The Toguchi Beach Restaurant had the familiar red, white and blue paper Orion lanterns strung up all around, in a celebratory fashion. The slanted, red, clay tile roof reflected the traditional Japanese décor and fair of the restaurant. The restaurant held three dining rooms with strikingly different presentations. I peeked into the Japanese style room, and on the way out I would slip off my shoes, step out on the soft thick grass mats, to inspect the room, containing two lines of low tables and simple design. Outside dining on the opposite end of the building were more rustic, simple picnic tables mounted on a wooden deck.
The dining room we chose (as it was misty, cool and cloudy that day), was the central dining room, where there were American style tables and chairs lining the maritime themed room, nearly completely glassed in to offer sweeping views of the little island, hills and beaches we had explored just days before.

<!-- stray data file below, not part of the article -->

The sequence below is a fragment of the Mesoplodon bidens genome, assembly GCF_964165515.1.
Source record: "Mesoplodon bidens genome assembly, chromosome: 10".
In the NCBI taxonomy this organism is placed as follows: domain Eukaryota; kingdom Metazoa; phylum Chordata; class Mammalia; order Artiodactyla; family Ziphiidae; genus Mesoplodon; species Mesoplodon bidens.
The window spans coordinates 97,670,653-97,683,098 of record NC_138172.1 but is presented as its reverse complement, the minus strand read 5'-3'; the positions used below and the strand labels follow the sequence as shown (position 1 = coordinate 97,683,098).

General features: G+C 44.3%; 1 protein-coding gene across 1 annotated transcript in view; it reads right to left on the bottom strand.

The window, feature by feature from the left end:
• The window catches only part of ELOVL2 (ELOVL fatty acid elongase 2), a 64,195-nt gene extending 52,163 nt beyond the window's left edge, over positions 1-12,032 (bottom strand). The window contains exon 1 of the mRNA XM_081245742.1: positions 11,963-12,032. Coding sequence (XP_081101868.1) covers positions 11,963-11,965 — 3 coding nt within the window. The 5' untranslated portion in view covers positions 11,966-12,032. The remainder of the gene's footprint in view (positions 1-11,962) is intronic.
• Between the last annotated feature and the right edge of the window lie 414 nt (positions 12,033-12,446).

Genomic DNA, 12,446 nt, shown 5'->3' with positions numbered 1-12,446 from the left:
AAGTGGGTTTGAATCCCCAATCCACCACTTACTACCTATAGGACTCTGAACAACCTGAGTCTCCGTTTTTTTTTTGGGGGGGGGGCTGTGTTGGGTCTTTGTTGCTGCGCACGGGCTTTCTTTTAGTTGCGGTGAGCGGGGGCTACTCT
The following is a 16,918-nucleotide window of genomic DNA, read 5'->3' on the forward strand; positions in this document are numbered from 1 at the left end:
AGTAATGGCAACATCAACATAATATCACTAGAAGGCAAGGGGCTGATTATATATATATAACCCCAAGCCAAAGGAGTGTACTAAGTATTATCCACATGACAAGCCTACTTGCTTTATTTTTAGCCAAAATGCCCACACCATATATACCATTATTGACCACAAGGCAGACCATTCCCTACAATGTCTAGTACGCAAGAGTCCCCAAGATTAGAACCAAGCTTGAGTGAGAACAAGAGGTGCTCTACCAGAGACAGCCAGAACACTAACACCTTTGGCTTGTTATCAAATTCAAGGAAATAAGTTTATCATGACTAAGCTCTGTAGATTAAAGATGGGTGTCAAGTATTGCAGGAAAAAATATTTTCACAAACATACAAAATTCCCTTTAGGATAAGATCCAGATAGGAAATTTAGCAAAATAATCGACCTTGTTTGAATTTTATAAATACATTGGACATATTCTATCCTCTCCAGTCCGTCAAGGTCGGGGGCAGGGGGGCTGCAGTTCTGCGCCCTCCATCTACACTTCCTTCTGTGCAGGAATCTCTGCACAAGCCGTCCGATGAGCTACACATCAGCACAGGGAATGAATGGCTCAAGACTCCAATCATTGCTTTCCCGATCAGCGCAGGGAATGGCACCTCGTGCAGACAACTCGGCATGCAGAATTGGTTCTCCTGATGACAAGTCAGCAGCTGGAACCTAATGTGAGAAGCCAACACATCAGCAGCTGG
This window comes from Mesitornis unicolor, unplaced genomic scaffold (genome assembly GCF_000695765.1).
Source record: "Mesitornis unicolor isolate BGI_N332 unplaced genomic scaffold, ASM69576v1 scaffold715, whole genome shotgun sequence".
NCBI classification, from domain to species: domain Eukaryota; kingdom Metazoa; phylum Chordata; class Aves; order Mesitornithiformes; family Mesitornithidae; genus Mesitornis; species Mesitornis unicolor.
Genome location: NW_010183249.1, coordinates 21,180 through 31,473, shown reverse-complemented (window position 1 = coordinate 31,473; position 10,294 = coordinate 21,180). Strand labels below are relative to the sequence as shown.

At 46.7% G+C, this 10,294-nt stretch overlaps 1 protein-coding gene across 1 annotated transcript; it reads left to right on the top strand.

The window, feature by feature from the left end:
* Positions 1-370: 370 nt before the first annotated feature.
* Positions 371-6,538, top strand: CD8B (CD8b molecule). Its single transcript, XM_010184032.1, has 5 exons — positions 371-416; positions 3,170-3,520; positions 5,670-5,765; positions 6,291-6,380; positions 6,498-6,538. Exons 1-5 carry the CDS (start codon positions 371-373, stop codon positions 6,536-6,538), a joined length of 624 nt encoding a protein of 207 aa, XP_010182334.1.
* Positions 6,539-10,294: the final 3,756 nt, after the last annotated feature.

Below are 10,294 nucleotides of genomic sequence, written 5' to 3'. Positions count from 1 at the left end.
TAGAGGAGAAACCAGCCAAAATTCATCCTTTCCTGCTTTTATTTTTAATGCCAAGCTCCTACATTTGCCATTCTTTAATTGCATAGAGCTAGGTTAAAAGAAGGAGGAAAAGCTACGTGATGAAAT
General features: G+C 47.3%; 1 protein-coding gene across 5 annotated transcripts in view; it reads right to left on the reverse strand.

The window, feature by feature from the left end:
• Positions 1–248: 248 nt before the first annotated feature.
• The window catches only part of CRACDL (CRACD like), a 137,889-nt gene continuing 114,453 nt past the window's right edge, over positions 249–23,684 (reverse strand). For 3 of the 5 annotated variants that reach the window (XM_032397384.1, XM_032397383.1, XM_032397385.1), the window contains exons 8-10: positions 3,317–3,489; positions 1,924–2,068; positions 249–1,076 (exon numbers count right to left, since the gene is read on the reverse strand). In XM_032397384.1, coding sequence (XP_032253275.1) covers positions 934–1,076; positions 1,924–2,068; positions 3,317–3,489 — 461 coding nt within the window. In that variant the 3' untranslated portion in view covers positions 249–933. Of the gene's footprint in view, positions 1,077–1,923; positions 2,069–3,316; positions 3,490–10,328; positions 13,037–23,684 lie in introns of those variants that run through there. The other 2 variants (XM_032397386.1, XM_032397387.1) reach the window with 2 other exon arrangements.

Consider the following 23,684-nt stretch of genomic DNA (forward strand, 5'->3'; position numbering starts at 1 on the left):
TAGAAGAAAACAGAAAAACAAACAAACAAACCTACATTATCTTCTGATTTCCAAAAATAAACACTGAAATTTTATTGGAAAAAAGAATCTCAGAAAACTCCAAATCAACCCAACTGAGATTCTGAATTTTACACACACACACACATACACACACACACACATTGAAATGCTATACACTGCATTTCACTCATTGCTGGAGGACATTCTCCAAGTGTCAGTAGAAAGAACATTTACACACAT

Healthy, green plants rested all along the low window sills, some in hand made pots, one in a diced tomato can with the jagged lid still attached at one point, still, others rested in large ceramic coffee mugs. Several palms lined one wall, and their pots held a few dried coconut shells at the base of the palm. Three deep sea fishing rods and reels were suspended from the ceiling, strategically positioned around the smart looking, tasteful little bar. One of the rods dangled a colorful wooden fish from its line, and the other two long, heavy, colorful lures. A small surf board leaned against a corner of the ceiling, and basketry light fixtures softly illumined the room. Several, large Japanese glass fishing floats, shrouded loosely in course rope casings rested in each window sill, nestled next to the plants. Even the little wooden crates holding the condiments and napkins and the tiny ceramic pots serving as tooth pick holders, attest to the attention to detail of the restaurateur. In one corner of the room, at the end of the bar, a mammoth hermit crab scraped along the side of his glass enclosure.